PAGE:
Cue the Cleaning

A keyboard has roughly 7,500 bacteria per swab, according to RealBusiness.

Max Larsen, Columnist

Objects around every household, no matter how hard you try to clean them, will contain hundreds or even thousands of bacteria cells. These items can be anything, including remotes, sponges, doorknobs, and other items you touch every day. There are ways to clean these objects, but the bacteria will never fully be eliminated. Items that are least suspected of being infected by germs are the simple items you use to clean. Items in the kitchen contain the biggest population of bacteria. Even sink handles have an abundance of germs, according to WebMD. Each time you touch one of these items, you are at risk of catching hundreds of infectious and potentially harmful bacteria.

Some ways to prevent these bacteria from spreading are washing your hands before and after eating, regularly cleaning countertops, and staying away from shared items, such as towels and and water bottles. There are still limits to how thoroughly one can clean, though. Items which are thought to help clean, such as paper towels, can also be infested with germs. CBS News states that “it is worth mentioning that harmful toxin-producing Bacillus species were also detected in paper mills.”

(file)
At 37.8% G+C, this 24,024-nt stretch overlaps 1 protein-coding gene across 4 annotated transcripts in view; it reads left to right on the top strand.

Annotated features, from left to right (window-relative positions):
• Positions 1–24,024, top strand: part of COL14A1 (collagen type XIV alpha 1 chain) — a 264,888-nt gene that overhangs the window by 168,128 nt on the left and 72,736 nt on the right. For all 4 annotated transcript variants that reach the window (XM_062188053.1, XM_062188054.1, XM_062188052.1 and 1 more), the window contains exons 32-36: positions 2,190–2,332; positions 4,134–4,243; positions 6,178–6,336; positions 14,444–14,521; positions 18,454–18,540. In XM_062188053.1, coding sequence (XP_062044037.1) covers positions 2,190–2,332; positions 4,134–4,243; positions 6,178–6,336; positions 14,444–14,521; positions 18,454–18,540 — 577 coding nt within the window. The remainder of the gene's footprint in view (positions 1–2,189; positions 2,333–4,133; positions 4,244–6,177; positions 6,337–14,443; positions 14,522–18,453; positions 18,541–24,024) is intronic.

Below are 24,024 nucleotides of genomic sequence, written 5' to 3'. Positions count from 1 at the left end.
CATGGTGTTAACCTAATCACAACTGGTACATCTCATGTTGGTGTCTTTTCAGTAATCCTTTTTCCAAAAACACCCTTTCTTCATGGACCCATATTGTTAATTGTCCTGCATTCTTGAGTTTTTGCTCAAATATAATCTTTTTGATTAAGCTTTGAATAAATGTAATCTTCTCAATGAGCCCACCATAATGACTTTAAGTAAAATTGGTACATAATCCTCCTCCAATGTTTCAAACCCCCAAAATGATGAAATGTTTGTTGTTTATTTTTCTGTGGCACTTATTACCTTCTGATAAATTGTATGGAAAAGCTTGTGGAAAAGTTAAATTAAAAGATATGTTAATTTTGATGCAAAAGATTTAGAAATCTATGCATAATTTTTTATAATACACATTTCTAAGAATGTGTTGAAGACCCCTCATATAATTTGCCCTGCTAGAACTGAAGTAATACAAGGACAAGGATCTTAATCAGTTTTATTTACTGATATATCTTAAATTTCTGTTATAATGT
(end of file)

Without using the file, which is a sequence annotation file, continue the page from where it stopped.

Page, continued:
It may be true that not everyone uses a sponge to clean everyday, or has paper towels laying around in their house, but those items are just the obvious locations for germs to reside. Many people are aware that phones have a lot of bacteria on them, but it is a fact that a phone itself contains more than double the amount of germs than a  keyboard does. The phone of an average high school student contains around 17,000 bacteria, more than a toilet seat, according to Time.

While trying to stay as clean as possible, many individuals might also be killing helpful forms of bacteria. For example, Lactobacillus acidophilus is a harmless form of bacteria that stays in your body and serves multiple purposes, such as helping you to digest food and destroy disease, according to Mayoclinic. Things like hand sanitizer can kill these bacteria, leaving you more susceptible to infection.

Unfortunately, the stronger, harmful bacteria continues to outnumber the helpful kinds, which is why it is important to regularly clean and be cautious of what items we make contact with. Bacteria are everywhere, often in the oddest of places. Thus, it should be a priority to stay clean, and in turn, stay alert.